The way out could be to find alternative sites to dump the city's daily garbage of 9,000 tonnes as well as to process the waste efficiently so that 80 per cent of it can be converted into energy or compost or any other useful byproduct.
Municipal Corporations in Delhi continue to dump at these three saturated sites ignoring a Delhi Pollution Control Committee ban imposed five years ago.
The committee's report says a minimum of 650 acres of land, which is practically impossible given the acute scarcity of land in the Capital, is required to manage waste efficiently for the next 10 years.
After extensive deliberation, 22 alternative sites have been identified by the committee headed by Delhi chief secretary and comprising senior officers of municipal corporations, besides DDA, Urban Development and Environment ministry, land and building department as its members. Noted environmentalist Manoj Misra agrees: "A city like Delhi must plan aggressively towards a 'zero' garbage / waste status whereby all solid waste is properly segregated and then either composted or recycled and reused.
"Land being scarce in Delhi, volume of such huge quantity of waste needs to be reduced and thus it is most essential to implement a policy for minimising waste going to the landfills," said the panel formed by Justice G. Otherwise, the city would be soon known more for its garbage hills than its architectural attractions or its natural Ridge." These sites include Madanpur Khadar and Kalindi Kunj, Bakhtawarpur and Hamidpur and Palla.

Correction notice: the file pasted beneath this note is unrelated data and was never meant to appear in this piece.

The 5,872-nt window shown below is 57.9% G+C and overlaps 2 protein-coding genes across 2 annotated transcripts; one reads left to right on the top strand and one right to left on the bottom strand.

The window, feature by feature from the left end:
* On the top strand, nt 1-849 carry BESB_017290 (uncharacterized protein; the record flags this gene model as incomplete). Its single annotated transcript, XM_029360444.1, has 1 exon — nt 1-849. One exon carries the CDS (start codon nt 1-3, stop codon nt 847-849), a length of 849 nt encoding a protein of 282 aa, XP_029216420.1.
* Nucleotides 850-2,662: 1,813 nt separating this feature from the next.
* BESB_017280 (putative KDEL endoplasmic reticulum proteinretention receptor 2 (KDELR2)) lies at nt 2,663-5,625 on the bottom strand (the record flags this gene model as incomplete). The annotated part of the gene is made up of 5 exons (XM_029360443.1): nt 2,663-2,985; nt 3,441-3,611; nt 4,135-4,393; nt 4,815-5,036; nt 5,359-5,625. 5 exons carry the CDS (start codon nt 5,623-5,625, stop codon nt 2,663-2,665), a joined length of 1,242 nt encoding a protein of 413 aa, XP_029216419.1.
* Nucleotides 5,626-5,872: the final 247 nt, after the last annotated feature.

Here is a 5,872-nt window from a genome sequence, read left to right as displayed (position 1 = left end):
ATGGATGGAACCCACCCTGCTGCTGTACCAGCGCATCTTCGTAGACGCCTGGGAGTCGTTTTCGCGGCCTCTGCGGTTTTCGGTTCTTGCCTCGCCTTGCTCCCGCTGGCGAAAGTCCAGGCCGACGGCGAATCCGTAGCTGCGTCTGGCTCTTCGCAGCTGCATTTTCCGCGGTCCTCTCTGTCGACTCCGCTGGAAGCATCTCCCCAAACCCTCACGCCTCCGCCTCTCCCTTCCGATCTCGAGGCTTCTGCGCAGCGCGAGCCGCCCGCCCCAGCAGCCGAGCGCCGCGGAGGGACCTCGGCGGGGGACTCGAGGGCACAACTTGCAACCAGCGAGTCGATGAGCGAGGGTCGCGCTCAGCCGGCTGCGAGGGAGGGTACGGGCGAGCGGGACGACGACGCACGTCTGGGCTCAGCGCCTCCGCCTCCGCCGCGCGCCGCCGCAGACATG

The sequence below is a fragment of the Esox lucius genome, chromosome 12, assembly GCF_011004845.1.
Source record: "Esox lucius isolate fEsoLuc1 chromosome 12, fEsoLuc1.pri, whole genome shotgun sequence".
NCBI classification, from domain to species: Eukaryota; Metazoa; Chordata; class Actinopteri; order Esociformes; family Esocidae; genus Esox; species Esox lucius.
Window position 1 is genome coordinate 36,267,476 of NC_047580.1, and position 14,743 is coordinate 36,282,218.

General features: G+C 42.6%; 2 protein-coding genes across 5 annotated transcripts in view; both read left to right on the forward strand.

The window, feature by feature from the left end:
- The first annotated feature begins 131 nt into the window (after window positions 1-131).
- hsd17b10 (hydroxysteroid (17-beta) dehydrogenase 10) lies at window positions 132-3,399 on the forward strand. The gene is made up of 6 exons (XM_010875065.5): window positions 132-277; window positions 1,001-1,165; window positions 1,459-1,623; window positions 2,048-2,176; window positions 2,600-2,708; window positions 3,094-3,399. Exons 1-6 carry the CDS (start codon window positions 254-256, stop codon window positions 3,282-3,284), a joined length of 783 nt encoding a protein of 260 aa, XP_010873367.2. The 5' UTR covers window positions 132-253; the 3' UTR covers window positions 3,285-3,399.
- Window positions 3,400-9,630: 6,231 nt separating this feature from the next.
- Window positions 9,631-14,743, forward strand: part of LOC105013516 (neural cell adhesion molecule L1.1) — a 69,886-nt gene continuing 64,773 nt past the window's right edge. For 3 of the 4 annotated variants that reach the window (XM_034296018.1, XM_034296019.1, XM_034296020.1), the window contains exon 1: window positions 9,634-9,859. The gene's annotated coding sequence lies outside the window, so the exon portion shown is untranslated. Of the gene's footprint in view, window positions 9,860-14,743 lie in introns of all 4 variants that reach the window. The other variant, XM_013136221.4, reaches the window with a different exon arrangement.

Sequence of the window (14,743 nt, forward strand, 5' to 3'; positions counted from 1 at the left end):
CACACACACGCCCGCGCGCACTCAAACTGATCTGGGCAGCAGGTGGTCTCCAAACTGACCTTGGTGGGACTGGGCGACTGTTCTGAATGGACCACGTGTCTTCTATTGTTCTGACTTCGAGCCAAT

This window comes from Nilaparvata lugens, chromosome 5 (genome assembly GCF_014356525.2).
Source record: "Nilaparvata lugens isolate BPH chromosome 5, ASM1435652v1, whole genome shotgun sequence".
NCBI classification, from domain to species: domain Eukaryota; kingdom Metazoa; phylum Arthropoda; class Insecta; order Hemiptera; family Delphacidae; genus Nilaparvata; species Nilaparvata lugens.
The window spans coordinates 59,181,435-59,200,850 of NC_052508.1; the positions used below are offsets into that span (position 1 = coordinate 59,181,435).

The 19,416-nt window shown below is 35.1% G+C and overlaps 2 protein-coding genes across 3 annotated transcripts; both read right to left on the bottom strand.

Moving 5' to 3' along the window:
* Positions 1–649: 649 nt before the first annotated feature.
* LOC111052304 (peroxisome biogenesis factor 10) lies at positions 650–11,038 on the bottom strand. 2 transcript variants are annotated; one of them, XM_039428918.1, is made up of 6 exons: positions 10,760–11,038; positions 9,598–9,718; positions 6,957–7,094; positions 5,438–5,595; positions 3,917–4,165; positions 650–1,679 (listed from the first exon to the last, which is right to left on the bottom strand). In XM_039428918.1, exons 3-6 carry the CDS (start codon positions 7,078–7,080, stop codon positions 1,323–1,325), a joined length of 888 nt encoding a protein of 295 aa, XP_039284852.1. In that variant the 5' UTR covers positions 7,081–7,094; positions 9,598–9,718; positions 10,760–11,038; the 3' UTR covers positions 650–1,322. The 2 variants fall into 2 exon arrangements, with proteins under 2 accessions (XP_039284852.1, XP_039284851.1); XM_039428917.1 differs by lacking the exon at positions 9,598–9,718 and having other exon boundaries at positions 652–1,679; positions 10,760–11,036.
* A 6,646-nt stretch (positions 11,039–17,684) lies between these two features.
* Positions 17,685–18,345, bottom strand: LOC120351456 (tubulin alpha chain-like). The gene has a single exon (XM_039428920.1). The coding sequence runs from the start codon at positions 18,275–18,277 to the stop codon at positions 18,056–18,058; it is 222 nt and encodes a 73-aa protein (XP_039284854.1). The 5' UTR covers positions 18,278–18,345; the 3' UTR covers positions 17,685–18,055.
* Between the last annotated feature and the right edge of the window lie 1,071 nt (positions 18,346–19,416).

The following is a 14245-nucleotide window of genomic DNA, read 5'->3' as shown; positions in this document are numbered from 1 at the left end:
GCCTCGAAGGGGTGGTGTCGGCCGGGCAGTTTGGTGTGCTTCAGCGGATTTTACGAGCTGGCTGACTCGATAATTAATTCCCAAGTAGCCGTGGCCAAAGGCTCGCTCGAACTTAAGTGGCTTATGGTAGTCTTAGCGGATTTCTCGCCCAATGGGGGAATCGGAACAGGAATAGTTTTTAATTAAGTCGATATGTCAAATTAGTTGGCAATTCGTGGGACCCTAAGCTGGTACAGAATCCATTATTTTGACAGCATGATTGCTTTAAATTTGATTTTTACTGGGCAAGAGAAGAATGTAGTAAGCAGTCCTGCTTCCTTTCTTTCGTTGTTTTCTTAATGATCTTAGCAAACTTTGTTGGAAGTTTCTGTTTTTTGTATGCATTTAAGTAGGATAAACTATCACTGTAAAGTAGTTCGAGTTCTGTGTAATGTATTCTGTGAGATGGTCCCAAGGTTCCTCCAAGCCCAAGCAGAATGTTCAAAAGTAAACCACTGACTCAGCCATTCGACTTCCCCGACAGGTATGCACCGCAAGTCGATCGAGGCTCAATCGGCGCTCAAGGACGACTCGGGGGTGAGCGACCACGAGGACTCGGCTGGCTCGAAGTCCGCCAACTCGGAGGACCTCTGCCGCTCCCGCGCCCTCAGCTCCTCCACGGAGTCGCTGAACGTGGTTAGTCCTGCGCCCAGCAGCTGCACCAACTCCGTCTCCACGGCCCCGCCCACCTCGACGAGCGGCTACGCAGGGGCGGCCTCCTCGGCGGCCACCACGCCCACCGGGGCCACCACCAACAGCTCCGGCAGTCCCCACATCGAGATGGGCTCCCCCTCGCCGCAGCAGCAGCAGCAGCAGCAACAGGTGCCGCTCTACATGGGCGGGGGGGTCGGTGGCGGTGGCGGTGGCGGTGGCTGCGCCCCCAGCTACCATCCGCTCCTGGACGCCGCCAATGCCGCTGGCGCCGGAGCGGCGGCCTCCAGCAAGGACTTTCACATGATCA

The proposed sites under South Corporation in Neelwal, Kudna, Nilothi Bakkarwala and Samadpur Ranhola villages, and Mundka village under North Corporation are being flagged by farmers as they are close to their agricultural land.
The trifurcated Municipal Corporation of Delhi (MCD) has been pushing for the Centre's nod for a proposal to increase by 100 times the current fine for littering, which they argue is not a strong enough deterrent."No one is scared to do such things because the penalty is just Rs 50.What we need to do is increase the fine drastically to instill fear in offenders," South Delhi Municipal Corporation (SDMC) Leader of the House Subhash Arya said.It was a similar sentiment that led the National Green Tribunal (NGT) earlier this week to demand the civic agencies' reply on invoking the polluter pays principle - which directs that the person responsible for damage to the environment bear the costs associated with it – to rein in the Capital's worsening garbage problem."It is a pity that Delhi is drowning in its own waste.The dirty streets and clogged drains have not only made the Capital uninhabitable for its residents but also rendered the entire drainage system dysfunctional," Anumita Roychowdhury, the executive director of Centre for Science and Environment said.